Claimants of Universal Credit are required to agree to a set of terms called the Claimant Commitment. Through this blog post, we will explain the details of what happens during a commitments review meeting which is held periodically and organised by the local jobcentre. Additionally, we will also discuss the change in circumstances of a claimant that must be shared during such sessions so that their Claimant Commitment is reviewed and redrafted. And finally, we will look at different situations and how they are to be communicated to the DWP by a claimant.
What Happens At A Universal Credit Commitments Review Meeting?
A commitments review meeting is a basic discussion between the work coach from the job centre at DWP and a Universal Credit claimant to assess the individual’s ability to keep up with their Claimant Commitment as well as provide support and guidance to encourage progress. If the claimant has experienced a change in circumstances that can potentially affect their Universal Credit claim, they are expected to share such updates with their work coach during this session so that a new Claimant Commitment can be drafted, if need be.
These meetings are held regularly either through a phone call or a visit to the local job centre and it is mandatory for claimants to attend the review to keep their work coach updated on their progress regarding the commitments made with regard to their Universal Credit claim.
If you have experienced a change in your personal circumstances such as the following situations, you must inform your work coach of them during the commitments review meeting as it will impact the terms of your Claimant Commitment:
- personal circumstances such as child care or health concerns as that may affect your work-related responsibilities
- personal skills that you may have acquired
- your educational qualifications and work experience
- the type of job you aim to apply for
- the number of hours you are willing to work
Additionally, if you have experienced any of the following changes, you are expected to inform your work coach as it will bear an impact on your Universal Credit payments:
Therefore, it is advisable if you face any of the following situations, you must inform the relevant authorities:
- a new mobile number, postal or email address
- a change in your bank details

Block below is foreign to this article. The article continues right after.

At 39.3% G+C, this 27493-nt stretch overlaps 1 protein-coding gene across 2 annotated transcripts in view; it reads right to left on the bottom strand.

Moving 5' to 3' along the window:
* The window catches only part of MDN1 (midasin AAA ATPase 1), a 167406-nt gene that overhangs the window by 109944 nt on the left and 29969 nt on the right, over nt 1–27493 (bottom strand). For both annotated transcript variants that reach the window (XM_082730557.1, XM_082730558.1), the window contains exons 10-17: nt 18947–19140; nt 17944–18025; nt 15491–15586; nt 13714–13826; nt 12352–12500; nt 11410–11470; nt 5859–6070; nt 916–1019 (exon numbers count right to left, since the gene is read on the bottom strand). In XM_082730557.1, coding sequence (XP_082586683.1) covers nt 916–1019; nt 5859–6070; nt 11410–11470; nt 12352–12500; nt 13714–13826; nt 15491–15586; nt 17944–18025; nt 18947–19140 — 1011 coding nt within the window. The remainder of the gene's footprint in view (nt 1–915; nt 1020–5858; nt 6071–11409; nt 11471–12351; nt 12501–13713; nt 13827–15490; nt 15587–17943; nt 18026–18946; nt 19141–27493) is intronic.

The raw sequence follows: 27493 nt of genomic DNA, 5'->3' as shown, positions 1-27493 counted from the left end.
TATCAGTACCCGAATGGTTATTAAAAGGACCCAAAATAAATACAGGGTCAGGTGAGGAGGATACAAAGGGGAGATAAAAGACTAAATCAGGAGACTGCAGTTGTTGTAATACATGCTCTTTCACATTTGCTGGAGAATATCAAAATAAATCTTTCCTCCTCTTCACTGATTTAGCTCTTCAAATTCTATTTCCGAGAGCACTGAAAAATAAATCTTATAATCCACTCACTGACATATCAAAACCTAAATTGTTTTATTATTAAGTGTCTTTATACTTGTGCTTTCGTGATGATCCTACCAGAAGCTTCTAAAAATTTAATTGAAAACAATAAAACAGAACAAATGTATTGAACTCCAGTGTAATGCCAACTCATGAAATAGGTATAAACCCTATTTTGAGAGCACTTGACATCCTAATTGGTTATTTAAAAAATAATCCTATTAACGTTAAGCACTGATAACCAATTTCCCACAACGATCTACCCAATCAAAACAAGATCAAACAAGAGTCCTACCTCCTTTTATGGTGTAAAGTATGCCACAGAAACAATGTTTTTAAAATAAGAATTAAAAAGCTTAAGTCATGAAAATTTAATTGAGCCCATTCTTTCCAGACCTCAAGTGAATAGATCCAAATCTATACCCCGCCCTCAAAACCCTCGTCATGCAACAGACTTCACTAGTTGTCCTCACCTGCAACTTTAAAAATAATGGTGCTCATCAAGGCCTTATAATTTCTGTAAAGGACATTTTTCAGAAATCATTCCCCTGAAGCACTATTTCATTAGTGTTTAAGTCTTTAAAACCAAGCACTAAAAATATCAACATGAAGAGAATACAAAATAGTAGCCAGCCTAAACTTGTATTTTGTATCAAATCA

- change of residence due to moving in with a partner
- having a child
- changes to your health condition
- being unable to work due to an illness
- starting to care for a child or disabled person
- finding or finishing a job
- changes to your earnings, savings, investments
- changes to rental payments
- changes to your immigration status (in case you’re not a British citizen)
During a commitments review meeting, a work coach may inquire the claimant regarding the nature and quality of activities involved in searching for a job, the amount of time spent in such activities as well as the outcomes of such activities. Claimants are advised to keep evidence of their work search ready during such sessions. These may include printouts of their resumes, job posts that they have applied to, feedback from potential employers, etc.
If a work coach is not satisfied with the progress (or lack of it) regarding finding a job from the claimant’s side or finds out that they have not been able to keep up with the terms agreed in their claimant commitment, they may impose a sanction on the UC claim. This means that if a UC claimant is unable to perform desired tasks related to work search or work preparation, their UC payments can be reduced or stopped temporarily.
What Do They Ask You In A Universal Credit Phone Appointment?
In addition to your personal identification details, you can be asked about any of the following areas of your life during a phone appointment with regards to the Universal Credit claim:
- your identification details from your passport or driving license
- your postcode
- your NI number
- your bank account, building society or credit union account number
- your monthly rental payments
- your landlord’s address
- details of your savings and capital investments
- details of your income and benefits
- details of any child care payments made by you
- child benefit reference numbers (if any)
You may also be asked questions regarding the following areas of your personal life:
- if you have any children (and how many)
- whether or not you have a partner
- if you think you will struggle to pay for childcare
- if you have a disability or health condition
- whether you are looking after someone with a disability or health condition
- if you’ve experienced a personal loss in the recent 6 months
- if you are being treated for alcohol or drug addiction
- whether you have difficulty in reading or writing
- if you are homeless
- if you have to do jury service
- whether you will struggle to pay for travel
- if you have experienced domestic abuse
What Is A Work Capability For Assessment?
If your Universal Credit claim is based on medical conditions that prevent you from working, you will be asked by the DWP to provide evidence for such a claim and undergo an assessment process. This is termed a Work Capability for Assessment (WCA) and its purpose is to confirm the medical or disability claim made by applicants of Universal Credit.